7 Decades of Change — What I Miss

Part 1 of 7



List of parts of 7 Decades of Change series

We’re approaching (or beginning) another year in the 2020s. I’ll enter my seventh decade on this planet during this decade. When I first thought about writing this, I envisioned a short listicle. I quickly realized that such a broad topic required several longer pieces to do this topic justice.

Each part of this series will have the same header image that lists all seven articles with asterisks indicating which one you are currently reading. Parts two through seven will have only a brief sentence directing them to this first part. The end of each article will have a question for reflection and a link to the next one of the series.

The only constant in life is change. –Heraclites

The accelerating pace of this “constant” leaves my soul breathless and weary. I can’t keep up. Now, in my late 60s, I no longer want to try. Even with the advances that made many things easier and better, many things are worse or much harder. Even with so much that’s utterly amazing, there’s so much that’s utterly distressing. This article kept growing so I decided to publish it in parts, starting with …

When was the last time you called a business and heard a human being say, “How can I help you?” instead of automated instructions to press 1 or 2 or 3, not to mention chatbots on websites.

Remember having to get off the couch to adjust the volume or change the channel on your TV? Now, we have five remotes to operate our entertainment system. They all look alike to me with buttons I need a magnifying glass to read.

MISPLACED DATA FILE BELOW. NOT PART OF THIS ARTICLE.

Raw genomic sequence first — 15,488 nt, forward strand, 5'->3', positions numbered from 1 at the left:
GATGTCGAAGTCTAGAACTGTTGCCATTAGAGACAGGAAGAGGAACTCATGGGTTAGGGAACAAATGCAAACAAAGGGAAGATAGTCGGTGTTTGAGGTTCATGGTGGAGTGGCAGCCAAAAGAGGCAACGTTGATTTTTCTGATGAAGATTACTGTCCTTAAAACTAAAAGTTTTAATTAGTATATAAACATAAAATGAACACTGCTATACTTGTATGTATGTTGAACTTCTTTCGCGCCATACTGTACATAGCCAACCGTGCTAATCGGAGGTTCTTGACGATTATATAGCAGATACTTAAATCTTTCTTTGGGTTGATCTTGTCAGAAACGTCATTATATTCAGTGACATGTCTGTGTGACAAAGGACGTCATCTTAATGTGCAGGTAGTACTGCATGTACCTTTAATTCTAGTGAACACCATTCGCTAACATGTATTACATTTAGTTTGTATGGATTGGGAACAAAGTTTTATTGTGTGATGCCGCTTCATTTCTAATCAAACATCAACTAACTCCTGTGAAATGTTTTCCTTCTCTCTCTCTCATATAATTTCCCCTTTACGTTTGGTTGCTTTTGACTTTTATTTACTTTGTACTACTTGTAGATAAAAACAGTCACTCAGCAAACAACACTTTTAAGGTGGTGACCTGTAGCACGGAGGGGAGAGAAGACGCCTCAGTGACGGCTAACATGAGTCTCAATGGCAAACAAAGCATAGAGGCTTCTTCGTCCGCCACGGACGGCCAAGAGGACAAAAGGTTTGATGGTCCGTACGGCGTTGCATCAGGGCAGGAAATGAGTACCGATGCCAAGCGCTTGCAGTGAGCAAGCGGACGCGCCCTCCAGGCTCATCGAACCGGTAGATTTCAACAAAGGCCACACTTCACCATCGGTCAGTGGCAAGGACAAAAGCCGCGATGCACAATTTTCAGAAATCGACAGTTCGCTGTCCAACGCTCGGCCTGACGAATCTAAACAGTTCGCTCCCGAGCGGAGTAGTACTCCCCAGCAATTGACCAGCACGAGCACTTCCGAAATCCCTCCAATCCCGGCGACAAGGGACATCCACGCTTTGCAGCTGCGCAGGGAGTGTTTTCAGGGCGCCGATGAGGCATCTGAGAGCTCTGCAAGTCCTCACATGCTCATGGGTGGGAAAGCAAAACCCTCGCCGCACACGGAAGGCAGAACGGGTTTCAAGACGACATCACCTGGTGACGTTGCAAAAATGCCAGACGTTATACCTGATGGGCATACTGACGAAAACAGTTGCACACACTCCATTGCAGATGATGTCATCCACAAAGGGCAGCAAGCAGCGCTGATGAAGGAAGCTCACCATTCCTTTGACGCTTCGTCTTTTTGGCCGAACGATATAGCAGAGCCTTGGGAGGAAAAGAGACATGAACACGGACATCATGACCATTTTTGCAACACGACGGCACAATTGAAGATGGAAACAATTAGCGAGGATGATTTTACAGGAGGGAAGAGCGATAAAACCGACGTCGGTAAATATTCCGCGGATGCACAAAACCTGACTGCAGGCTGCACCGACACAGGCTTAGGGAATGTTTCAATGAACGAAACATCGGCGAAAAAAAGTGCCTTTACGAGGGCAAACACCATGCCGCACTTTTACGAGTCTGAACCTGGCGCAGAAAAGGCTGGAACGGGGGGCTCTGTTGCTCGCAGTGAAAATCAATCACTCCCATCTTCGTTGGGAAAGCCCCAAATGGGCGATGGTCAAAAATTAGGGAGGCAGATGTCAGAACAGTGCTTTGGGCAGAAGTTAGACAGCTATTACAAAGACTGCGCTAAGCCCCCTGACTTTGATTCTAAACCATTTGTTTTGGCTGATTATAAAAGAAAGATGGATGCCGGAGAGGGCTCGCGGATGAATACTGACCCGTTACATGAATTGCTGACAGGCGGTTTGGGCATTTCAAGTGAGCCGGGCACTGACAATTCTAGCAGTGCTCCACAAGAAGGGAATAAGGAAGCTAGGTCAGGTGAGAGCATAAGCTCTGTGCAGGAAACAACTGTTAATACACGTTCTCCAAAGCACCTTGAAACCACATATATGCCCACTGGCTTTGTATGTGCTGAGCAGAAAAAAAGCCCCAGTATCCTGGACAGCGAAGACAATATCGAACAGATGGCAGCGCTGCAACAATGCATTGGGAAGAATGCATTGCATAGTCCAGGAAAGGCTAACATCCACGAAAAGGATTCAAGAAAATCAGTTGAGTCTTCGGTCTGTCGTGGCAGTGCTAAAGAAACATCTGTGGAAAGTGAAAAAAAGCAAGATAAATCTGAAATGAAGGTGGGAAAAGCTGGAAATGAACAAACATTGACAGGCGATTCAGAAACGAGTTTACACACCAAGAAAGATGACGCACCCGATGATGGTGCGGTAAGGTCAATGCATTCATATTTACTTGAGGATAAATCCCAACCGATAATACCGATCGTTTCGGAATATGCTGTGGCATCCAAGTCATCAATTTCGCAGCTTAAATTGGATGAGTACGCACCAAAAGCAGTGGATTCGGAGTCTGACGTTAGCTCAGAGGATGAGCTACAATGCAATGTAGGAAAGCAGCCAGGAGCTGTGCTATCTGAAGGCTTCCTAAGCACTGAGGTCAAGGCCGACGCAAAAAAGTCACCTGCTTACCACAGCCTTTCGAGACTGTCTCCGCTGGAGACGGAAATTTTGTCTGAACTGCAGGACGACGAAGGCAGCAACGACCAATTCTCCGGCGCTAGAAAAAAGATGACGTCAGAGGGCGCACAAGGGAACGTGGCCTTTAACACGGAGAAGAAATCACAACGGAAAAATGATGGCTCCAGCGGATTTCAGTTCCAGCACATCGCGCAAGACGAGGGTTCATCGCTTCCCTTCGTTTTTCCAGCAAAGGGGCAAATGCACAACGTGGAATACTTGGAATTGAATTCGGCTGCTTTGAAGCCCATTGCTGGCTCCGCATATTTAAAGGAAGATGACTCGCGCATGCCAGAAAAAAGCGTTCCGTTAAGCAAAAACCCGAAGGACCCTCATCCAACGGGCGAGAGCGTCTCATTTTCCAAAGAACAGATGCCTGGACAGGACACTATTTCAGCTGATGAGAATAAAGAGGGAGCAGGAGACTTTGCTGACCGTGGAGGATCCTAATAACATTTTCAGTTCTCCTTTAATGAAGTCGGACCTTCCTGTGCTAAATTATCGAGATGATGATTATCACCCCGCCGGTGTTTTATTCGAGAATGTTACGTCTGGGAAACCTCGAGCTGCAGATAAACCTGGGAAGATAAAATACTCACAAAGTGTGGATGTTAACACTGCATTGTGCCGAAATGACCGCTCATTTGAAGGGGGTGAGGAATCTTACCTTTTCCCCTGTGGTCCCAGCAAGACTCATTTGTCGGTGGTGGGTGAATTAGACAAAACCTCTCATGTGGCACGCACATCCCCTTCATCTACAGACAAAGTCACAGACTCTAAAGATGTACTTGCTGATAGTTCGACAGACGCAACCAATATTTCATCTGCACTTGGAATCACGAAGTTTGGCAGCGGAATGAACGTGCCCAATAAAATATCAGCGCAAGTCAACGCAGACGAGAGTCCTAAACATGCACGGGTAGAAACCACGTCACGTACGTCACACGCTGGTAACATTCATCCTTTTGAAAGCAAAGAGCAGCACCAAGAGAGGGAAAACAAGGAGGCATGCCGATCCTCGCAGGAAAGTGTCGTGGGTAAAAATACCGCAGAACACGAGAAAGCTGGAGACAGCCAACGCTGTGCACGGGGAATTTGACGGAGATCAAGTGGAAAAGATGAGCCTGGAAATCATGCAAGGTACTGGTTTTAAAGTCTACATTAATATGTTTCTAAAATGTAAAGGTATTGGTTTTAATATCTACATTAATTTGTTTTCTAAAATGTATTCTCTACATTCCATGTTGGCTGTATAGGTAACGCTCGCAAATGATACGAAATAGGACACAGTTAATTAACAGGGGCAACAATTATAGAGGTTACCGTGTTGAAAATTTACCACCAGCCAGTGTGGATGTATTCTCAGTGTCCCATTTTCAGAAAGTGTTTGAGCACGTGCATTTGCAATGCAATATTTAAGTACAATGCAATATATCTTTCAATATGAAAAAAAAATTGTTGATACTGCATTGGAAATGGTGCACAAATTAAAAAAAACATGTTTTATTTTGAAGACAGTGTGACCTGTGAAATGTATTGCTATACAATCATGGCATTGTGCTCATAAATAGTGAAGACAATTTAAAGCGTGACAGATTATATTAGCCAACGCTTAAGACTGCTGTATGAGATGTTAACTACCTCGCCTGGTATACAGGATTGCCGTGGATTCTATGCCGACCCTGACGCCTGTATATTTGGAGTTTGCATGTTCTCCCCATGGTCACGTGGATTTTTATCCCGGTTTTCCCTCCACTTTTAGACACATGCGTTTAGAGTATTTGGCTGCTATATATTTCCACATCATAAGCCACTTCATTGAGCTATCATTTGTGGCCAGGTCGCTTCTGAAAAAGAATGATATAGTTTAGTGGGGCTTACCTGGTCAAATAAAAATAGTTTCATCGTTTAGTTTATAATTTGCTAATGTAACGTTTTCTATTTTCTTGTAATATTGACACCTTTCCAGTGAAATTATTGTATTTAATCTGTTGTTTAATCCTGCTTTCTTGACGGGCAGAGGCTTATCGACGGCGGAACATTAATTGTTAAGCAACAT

The English language got way too complicated! Using pronouns used to make sense, and there were fewer of them. Now, we have a myriad of gender-neutral pronouns.

Would the term “politically correct” have brought to mind a politician doing the “correct thing”? (Maybe they did that 70 years ago). I miss the days when we could say what we think. Others would disagree, and that would be the end of it. We’d still be friends.

I especially miss the days when people knew that facts, not feelings, determine what is real. Even if they couldn’t quote the definition of truth as “that which corresponds to reality”, they recognized it from at least a logical perspective. No one questioned their intuitive sense that objective truth exists, that there’s only one truth. While not liking a particular truth, they recognized its priority over mere opinions.

Imagine falling asleep in 1954 and awakening in 2024. What would excite or shock you? What would astonish or horrify you?

Part 2: What’s better or easier




Married 25 years. Retired SAS programmer from Statistics Canada. Member of Secular Order of Discalced Carmelites since 2008. Love chess..